7. #7
    padawan silver trophybronze trophy markbrown4's Avatar
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    The easiest way to achieve equal height columns is to use display: table;
    HTML Code:
    <!DOCTYPE html>
    <html lang="en">
    <head>
    <meta charset="utf-8">
    <title>untitled</title>
    <style>
    div { display: table-row }
    span {
      display: table-cell;
      width: 50%;
      background: purple;
    }
    </style>
    </head>
    <body>
    <div>
      <span>Lorem ipsum dolor sit amet, consectetur adipisicing elit, sed do eiusmod tempor incididunt ut labore et dolore magna aliqua. Ut enim ad minim veniam, quis nostrud exercitation ullamco laboris nisi ut aliquip ex ea commodo consequat. Duis aute irure dolor in reprehenderit in voluptate velit esse cillum dolore eu fugiat nulla pariatur. Excepteur sint occaecat cupidatat non proident, sunt in culpa qui officia deserunt mollit anim id est laborum.</span>
      <span>2</span>
    </div>
    <div>
      <span>3</span>
      <span>Lorem ipsum dolor sit amet, consectetur adipisicing elit, sed do eiusmod tempor incididunt ut labore et dolore magna aliqua. Ut enim ad minim veniam, quis nostrud exercitation ullamco laboris nisi ut aliquip ex ea commodo consequat. Duis aute irure dolor in reprehenderit in voluptate velit esse cillum dolore eu fugiat nulla pariatur. Excepteur sint occaecat cupidatat non proident, sunt in culpa qui officia deserunt mollit anim id est laborum.</span>
    </div>
    <div>
      <span>5</span>
    </div>
    </body>
    </html>
    Everyone treats IE6 is as dead these days, but IE7 is about 1% globally and dead to me unless specifically asked for.

  8. #8
    It's all Geek to me silver trophybronze trophy
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    Yeah, display: table is probably the way to go here, and just give each cell a background color (even if subtle) to give the impression that there are no gaps.
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  9. #9
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    Ah, no guys. I wouldn't use display: table and I wouldn't advise any developer to use it for content that is not tabular in nature. ATs are starting to make use of display: table, depending on what browser API their running on.

    I'll stick with my current workaround of clearing the floats. As I said, it's not a biggie, but it helps me to understand these little quirks.

  10. #10
    padawan silver trophybronze trophy markbrown4's Avatar
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    Quote Originally Posted by Mat30 View Post
    Ah, no guys. I wouldn't use display: table and I wouldn't advise any developer to use it for content that is not tabular in nature. ATs are starting to make use of display: table, depending on what browser API their running on.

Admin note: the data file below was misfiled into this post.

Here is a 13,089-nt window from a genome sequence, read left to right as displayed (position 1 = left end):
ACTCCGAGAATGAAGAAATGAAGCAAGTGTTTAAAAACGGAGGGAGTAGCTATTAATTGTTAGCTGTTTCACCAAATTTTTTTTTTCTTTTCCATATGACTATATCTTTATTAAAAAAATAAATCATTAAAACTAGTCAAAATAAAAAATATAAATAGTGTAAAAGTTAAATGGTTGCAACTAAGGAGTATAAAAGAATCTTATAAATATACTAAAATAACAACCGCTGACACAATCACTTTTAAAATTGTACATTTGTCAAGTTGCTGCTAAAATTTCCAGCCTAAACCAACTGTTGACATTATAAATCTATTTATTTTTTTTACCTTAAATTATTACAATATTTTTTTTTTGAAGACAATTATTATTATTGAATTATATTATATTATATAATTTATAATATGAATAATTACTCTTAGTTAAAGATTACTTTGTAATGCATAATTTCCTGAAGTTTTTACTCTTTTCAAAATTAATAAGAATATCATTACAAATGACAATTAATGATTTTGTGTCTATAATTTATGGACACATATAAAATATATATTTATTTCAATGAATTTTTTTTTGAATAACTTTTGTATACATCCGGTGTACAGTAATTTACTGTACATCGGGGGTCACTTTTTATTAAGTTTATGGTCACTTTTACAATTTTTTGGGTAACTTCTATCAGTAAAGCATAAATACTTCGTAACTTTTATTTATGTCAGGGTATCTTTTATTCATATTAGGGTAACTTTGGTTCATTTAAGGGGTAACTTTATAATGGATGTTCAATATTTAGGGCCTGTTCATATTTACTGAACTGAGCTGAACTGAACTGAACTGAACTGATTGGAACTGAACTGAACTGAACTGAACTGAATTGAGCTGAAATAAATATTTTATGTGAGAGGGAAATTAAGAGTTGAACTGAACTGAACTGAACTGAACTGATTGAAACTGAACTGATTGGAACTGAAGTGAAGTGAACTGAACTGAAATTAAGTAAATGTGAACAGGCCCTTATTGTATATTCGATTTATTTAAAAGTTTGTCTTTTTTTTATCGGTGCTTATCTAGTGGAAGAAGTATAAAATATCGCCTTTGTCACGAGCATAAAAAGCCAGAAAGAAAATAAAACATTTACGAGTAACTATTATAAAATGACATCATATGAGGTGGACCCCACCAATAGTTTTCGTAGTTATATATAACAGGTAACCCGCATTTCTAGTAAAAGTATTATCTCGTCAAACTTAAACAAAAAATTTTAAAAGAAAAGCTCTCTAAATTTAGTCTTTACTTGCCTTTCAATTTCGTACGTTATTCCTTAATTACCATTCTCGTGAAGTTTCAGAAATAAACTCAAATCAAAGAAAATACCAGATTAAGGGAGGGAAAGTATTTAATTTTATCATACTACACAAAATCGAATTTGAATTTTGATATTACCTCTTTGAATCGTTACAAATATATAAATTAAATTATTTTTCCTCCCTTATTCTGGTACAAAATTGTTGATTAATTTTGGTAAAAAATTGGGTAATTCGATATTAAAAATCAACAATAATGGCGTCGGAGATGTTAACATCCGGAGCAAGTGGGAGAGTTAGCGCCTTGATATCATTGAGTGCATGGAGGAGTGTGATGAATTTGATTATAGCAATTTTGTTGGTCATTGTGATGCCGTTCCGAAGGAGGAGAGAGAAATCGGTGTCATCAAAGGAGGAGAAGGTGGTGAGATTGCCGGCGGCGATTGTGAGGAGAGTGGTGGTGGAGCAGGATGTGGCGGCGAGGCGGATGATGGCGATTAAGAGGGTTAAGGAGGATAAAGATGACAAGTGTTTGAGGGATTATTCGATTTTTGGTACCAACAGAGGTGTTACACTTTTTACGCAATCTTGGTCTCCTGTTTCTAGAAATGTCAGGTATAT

That sounds odd to me, do you have more info on it?

    http://www.456bereastreet.com/archiv...creen_readers/

    My question is, are those select screen readers doing the right thing by interpreting display: table that way?

    Second question, do you also never use list-style:none; because some AT's don't treat them as lists?
    http://www.456bereastreet.com/archiv...ist-stylenone/

  11. #11
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    Yes, they are doing the right thing, on balance; as they are by announcing CSS content, which is a similar issue. I would not describe two of the most popular aural ATs as "select". And no, I do not set list style to none on content lists.

  12. #12
    padawan silver trophybronze trophy markbrown4's Avatar
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    Quote Originally Posted by Mat30 View Post
    Yes, they are doing the right thing, on balance; as they are by announcing CSS content, which is a similar issue. I would not describe two of the most popular aural ATs as "select". And no, I do not set list style to none on content lists.
    Only a sith deals in absolutes I personally don't have any issue with using display:table;
    https://twitter.com/markbrown4/statu...82974807339008
    https://twitter.com/vick08/status/222387444291600384
    https://twitter.com/jkiss/status/222437096823078912

    And no, I do not set list style to none on content lists.
    Are you doing a semantic dance? What is a content list? Do you use a list of links for navigation?

    You were the one claiming there was a problem with display: table; big enough that it should never be used. That is was it was created for, tabular data(in a <table>) doesn't need those styles because they are the default.
    Ah, no guys. I wouldn't use display: table and I wouldn't advise any developer to use it for content that is not tabular in nature.

  13. #13
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    A list of navigation links is a structural list; not a content list. I am not too sure about your last paragraph, but "big enough that it should never be used" is not in the least a fair interpretation of what I wrote and it is contradicted by the subsequent quote. Display:table is obviously not appropriate for the content with which I am working, as outlined in the first post. That does not mean that it should never be used.

  14. #14
    padawan silver trophybronze trophy markbrown4's Avatar
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    The only reason I am continuing with this is that you are claiming that a CSS property shouldn't be used for a purpose it was first created.
    Quote Originally Posted by Mat30 View Post
    A list of navigation links is a structural list; not a content list. I am not too sure about your last paragraph, but "big enough that it should never be used" is not in the least a fair interpretation of what I wrote and it is contradicted by the subsequent quote.
    "Ah, no guys. I wouldn't use display: table and I wouldn't advise any developer to use it for content that is not tabular in nature."
    I'm struggling to think of good examples of when you would use display:table; in that case. You seem to be dismissing it entirely for reasons that aren't really a problem.
    Display:table is obviously not appropriate for the content with which I am working, as outlined in the first post. That does not mean that it should never be used.
    No, that's not obvious at all. display:table is for visual formatting.